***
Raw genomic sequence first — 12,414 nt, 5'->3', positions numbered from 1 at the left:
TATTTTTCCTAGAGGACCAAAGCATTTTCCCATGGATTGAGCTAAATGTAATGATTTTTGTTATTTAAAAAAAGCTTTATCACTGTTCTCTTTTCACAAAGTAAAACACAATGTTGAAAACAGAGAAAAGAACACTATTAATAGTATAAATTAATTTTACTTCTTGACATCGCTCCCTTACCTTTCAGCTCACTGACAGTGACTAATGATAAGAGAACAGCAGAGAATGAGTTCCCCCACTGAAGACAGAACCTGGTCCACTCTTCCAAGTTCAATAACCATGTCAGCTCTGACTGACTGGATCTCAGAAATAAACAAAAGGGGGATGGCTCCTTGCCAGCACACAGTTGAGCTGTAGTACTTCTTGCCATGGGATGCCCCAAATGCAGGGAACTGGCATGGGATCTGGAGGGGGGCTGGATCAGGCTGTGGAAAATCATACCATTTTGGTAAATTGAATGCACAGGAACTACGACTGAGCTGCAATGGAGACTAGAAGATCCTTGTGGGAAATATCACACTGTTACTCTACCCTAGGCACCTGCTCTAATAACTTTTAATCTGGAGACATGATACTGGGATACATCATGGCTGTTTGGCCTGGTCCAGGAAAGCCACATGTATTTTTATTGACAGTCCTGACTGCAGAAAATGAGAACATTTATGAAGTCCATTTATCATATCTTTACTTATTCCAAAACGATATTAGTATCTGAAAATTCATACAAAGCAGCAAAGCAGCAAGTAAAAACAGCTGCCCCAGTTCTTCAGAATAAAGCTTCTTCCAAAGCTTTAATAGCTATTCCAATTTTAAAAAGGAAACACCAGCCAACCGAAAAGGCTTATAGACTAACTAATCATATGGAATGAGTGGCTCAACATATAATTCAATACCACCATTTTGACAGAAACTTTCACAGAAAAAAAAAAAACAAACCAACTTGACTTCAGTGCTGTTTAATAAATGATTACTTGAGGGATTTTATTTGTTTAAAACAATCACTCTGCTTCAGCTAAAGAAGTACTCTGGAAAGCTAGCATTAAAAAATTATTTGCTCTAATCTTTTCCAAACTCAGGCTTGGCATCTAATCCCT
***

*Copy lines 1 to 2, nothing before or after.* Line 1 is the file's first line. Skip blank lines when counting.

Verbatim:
Raw genomic sequence first — 12,414 nt, 5'->3', positions numbered from 1 at the left:
TATTTTTCCTAGAGGACCAAAGCATTTTCCCATGGATTGAGCTAAATGTAATGATTTTTGTTATTTAAAAAAAGCTTTATCACTGTTCTCTTTTCACAAAGTAAAACACAATGTTGAAAACAGAGAAAAGAACACTATTAATAGTATAAATTAATTTTACTTCTTGACATCGCTCCCTTACCTTTCAGCTCACTGACAGTGACTAATGATAAGAGAACAGCAGAGAATGAGTTCCCCCACTGAAGACAGAACCTGGTCCACTCTTCCAAGTTCAATAACCATGTCAGCTCTGACTGACTGGATCTCAGAAATAAACAAAAGGGGGATGGCTCCTTGCCAGCACACAGTTGAGCTGTAGTACTTCTTGCCATGGGATGCCCCAAATGCAGGGAACTGGCATGGGATCTGGAGGGGGGCTGGATCAGGCTGTGGAAAATCATACCATTTTGGTAAATTGAATGCACAGGAACTACGACTGAGCTGCAATGGAGACTAGAAGATCCTTGTGGGAAATATCACACTGTTACTCTACCCTAGGCACCTGCTCTAATAACTTTTAATCTGGAGACATGATACTGGGATACATCATGGCTGTTTGGCCTGGTCCAGGAAAGCCACATGTATTTTTATTGACAGTCCTGACTGCAGAAAATGAGAACATTTATGAAGTCCATTTATCATATCTTTACTTATTCCAAAACGATATTAGTATCTGAAAATTCATACAAAGCAGCAAAGCAGCAAGTAAAAACAGCTGCCCCAGTTCTTCAGAATAAAGCTTCTTCCAAAGCTTTAATAGCTATTCCAATTTTAAAAAGGAAACACCAGCCAACCGAAAAGGCTTATAGACTAACTAATCATATGGAATGAGTGGCTCAACATATAATTCAATACCACCATTTTGACAGAAACTTTCACAGAAAAAAAAAAAACAAACCAACTTGACTTCAGTGCTGTTTAATAAATGATTACTTGAGGGATTTTATTTGTTTAAAACAATCACTCTGCTTCAGCTAAAGAAGTACTCTGGAAAGCTAGCATTAAAAAATTATTTGCTCTAATCTTTTCCAAACTCAGGCTTGGCATCTAATCCCT